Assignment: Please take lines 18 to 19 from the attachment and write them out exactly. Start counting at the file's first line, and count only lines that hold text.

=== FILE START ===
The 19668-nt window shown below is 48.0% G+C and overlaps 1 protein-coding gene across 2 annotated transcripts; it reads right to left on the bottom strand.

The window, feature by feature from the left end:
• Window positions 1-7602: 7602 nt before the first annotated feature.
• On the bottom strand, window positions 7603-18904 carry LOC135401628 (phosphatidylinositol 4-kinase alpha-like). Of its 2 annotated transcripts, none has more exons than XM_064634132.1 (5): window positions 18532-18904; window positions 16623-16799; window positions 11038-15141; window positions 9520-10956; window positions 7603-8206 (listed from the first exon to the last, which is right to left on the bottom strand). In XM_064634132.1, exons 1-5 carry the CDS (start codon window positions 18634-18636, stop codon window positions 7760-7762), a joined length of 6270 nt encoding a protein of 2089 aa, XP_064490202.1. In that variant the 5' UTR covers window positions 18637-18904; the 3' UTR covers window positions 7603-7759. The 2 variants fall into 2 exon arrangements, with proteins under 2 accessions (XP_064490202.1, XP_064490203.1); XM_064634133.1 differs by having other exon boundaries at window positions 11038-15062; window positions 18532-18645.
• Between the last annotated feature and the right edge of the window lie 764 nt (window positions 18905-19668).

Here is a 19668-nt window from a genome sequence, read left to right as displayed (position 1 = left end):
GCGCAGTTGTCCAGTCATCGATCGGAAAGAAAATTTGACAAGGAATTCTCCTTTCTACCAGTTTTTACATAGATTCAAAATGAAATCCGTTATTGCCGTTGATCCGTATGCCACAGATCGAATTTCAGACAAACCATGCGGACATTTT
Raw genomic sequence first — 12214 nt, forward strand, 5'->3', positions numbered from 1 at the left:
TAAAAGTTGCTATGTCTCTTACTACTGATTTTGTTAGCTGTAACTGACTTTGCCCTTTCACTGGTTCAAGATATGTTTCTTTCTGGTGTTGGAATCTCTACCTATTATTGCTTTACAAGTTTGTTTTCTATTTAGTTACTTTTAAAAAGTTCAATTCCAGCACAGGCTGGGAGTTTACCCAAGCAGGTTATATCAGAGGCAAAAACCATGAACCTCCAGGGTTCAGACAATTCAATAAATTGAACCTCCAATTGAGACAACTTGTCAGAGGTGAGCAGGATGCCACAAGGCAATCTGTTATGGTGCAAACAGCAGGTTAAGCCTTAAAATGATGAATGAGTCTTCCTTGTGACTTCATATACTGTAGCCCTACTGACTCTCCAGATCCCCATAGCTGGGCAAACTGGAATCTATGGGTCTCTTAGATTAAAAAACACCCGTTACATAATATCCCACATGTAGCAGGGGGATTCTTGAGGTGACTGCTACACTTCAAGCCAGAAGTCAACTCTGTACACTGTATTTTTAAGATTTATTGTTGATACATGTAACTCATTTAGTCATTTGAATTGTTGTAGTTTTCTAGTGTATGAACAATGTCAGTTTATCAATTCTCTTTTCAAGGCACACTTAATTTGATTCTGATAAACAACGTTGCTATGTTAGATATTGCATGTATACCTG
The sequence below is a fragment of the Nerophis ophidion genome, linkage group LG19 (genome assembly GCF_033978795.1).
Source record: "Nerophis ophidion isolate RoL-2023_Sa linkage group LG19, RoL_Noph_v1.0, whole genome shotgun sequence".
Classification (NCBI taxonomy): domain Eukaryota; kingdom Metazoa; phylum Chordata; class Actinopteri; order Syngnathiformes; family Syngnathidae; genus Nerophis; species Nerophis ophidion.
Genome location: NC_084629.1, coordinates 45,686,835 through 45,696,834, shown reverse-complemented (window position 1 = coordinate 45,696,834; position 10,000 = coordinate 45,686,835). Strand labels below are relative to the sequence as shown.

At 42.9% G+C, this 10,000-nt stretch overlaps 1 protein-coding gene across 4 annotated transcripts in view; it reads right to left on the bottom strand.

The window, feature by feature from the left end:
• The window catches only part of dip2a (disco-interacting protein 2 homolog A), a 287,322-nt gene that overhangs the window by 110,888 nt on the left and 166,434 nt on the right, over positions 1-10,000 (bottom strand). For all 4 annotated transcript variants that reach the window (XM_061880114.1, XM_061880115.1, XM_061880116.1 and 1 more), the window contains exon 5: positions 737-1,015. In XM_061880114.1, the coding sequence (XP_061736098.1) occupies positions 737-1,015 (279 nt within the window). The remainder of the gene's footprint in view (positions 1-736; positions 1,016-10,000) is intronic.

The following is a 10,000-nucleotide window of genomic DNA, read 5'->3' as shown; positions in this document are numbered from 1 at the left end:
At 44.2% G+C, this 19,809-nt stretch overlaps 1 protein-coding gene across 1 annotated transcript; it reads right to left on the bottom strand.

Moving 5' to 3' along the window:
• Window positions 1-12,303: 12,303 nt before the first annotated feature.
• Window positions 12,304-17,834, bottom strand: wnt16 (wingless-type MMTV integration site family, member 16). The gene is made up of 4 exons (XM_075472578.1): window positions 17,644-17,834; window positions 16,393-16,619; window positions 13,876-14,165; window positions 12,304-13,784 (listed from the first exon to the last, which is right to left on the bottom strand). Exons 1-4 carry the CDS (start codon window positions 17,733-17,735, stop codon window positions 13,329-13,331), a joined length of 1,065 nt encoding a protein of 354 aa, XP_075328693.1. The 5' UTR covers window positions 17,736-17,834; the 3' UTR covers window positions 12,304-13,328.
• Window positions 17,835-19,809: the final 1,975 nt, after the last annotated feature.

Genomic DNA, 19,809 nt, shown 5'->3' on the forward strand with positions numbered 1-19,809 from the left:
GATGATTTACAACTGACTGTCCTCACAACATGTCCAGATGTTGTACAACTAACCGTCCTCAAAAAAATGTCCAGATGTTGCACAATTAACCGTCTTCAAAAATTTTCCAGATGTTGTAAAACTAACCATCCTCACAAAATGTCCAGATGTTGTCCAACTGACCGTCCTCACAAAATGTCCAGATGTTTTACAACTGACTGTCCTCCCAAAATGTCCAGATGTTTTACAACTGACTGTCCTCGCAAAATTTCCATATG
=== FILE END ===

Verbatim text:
At 44.2% G+C, this 19,809-nt stretch overlaps 1 protein-coding gene across 1 annotated transcript; it reads right to left on the bottom strand.

Moving 5' to 3' along the window: